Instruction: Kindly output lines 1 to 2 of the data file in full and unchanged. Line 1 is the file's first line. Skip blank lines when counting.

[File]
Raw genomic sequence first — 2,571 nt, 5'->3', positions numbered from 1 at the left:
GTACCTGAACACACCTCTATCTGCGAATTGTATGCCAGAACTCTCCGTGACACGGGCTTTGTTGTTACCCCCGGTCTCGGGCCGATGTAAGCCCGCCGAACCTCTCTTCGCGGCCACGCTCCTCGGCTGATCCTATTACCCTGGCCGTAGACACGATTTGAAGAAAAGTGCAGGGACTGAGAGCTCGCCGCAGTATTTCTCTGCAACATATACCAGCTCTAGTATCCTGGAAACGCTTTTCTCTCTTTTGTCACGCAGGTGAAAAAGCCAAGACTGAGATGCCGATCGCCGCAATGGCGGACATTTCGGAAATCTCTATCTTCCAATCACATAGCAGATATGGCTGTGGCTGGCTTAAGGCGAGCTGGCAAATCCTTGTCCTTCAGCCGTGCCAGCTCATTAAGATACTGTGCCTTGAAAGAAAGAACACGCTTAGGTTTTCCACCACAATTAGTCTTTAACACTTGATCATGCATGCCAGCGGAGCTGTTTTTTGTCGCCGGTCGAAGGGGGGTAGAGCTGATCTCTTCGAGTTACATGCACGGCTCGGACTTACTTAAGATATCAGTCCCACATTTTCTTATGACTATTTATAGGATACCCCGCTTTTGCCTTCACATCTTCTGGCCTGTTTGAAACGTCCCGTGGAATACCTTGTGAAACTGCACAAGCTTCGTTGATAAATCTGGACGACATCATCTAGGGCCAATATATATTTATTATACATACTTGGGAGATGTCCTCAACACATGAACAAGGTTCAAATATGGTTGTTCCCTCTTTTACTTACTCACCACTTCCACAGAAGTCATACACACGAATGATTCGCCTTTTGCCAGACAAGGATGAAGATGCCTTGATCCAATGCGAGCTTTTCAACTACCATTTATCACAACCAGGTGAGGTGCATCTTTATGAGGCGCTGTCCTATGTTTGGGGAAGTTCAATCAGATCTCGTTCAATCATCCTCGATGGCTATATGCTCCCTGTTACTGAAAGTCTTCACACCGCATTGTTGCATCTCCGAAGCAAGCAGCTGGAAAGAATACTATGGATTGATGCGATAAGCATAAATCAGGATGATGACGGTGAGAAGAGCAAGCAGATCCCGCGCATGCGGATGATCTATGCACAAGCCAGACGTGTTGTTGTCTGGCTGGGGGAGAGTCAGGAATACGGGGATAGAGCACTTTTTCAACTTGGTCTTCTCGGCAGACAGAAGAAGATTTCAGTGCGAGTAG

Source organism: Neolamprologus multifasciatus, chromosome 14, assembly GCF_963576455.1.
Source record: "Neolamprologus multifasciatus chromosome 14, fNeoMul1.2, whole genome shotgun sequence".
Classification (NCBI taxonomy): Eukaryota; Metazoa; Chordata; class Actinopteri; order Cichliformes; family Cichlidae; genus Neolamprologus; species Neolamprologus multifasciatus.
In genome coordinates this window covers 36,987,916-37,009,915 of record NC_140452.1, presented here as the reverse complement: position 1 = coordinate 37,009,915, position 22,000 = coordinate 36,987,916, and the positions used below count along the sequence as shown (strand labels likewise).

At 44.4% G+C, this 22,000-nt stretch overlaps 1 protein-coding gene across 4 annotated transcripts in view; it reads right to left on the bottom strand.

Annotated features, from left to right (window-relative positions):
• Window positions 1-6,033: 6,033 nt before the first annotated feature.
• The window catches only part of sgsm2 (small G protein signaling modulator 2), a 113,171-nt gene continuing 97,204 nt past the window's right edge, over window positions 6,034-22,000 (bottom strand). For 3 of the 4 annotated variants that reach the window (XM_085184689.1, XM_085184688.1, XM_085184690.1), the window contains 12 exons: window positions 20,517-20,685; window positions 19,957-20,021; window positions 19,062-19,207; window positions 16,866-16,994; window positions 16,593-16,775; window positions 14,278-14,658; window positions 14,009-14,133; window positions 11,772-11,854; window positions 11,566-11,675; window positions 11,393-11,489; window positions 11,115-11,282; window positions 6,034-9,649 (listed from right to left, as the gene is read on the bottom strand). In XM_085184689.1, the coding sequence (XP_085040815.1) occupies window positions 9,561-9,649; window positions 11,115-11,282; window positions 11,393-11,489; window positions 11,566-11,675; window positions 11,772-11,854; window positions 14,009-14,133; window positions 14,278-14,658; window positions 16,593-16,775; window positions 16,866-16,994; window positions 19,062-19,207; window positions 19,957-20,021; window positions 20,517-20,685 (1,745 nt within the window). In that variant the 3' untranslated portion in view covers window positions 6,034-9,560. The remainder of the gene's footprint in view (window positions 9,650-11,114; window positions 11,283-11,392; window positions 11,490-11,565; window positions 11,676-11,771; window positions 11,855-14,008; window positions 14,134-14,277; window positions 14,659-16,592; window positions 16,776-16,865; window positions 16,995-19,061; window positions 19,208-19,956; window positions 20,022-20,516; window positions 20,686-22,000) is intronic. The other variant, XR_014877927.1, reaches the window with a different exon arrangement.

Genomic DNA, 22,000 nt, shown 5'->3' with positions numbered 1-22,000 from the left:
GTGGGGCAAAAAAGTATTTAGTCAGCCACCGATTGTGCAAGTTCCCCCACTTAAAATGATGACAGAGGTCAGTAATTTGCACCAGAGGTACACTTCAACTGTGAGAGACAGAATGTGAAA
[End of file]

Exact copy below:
Raw genomic sequence first — 2,571 nt, 5'->3', positions numbered from 1 at the left:
GTACCTGAACACACCTCTATCTGCGAATTGTATGCCAGAACTCTCCGTGACACGGGCTTTGTTGTTACCCCCGGTCTCGGGCCGATGTAAGCCCGCCGAACCTCTCTTCGCGGCCACGCTCCTCGGCTGATCCTATTACCCTGGCCGTAGACACGATTTGAAGAAAAGTGCAGGGACTGAGAGCTCGCCGCAGTATTTCTCTGCAACATATACCAGCTCTAGTATCCTGGAAACGCTTTTCTCTCTTTTGTCACGCAGGTGAAAAAGCCAAGACTGAGATGCCGATCGCCGCAATGGCGGACATTTCGGAAATCTCTATCTTCCAATCACATAGCAGATATGGCTGTGGCTGGCTTAAGGCGAGCTGGCAAATCCTTGTCCTTCAGCCGTGCCAGCTCATTAAGATACTGTGCCTTGAAAGAAAGAACACGCTTAGGTTTTCCACCACAATTAGTCTTTAACACTTGATCATGCATGCCAGCGGAGCTGTTTTTTGTCGCCGGTCGAAGGGGGGTAGAGCTGATCTCTTCGAGTTACATGCACGGCTCGGACTTACTTAAGATATCAGTCCCACATTTTCTTATGACTATTTATAGGATACCCCGCTTTTGCCTTCACATCTTCTGGCCTGTTTGAAACGTCCCGTGGAATACCTTGTGAAACTGCACAAGCTTCGTTGATAAATCTGGACGACATCATCTAGGGCCAATATATATTTATTATACATACTTGGGAGATGTCCTCAACACATGAACAAGGTTCAAATATGGTTGTTCCCTCTTTTACTTACTCACCACTTCCACAGAAGTCATACACACGAATGATTCGCCTTTTGCCAGACAAGGATGAAGATGCCTTGATCCAATGCGAGCTTTTCAACTACCATTTATCACAACCAGGTGAGGTGCATCTTTATGAGGCGCTGTCCTATGTTTGGGGAAGTTCAATCAGATCTCGTTCAATCATCCTCGATGGCTATATGCTCCCTGTTACTGAAAGTCTTCACACCGCATTGTTGCATCTCCGAAGCAAGCAGCTGGAAAGAATACTATGGATTGATGCGATAAGCATAAATCAGGATGATGACGGTGAGAAGAGCAAGCAGATCCCGCGCATGCGGATGATCTATGCACAAGCCAGACGTGTTGTTGTCTGGCTGGGGGAGAGTCAGGAATACGGGGATAGAGCACTTTTTCAACTTGGTCTTCTCGGCAGACAGAAGAAGATTTCAGTGCGAGTAG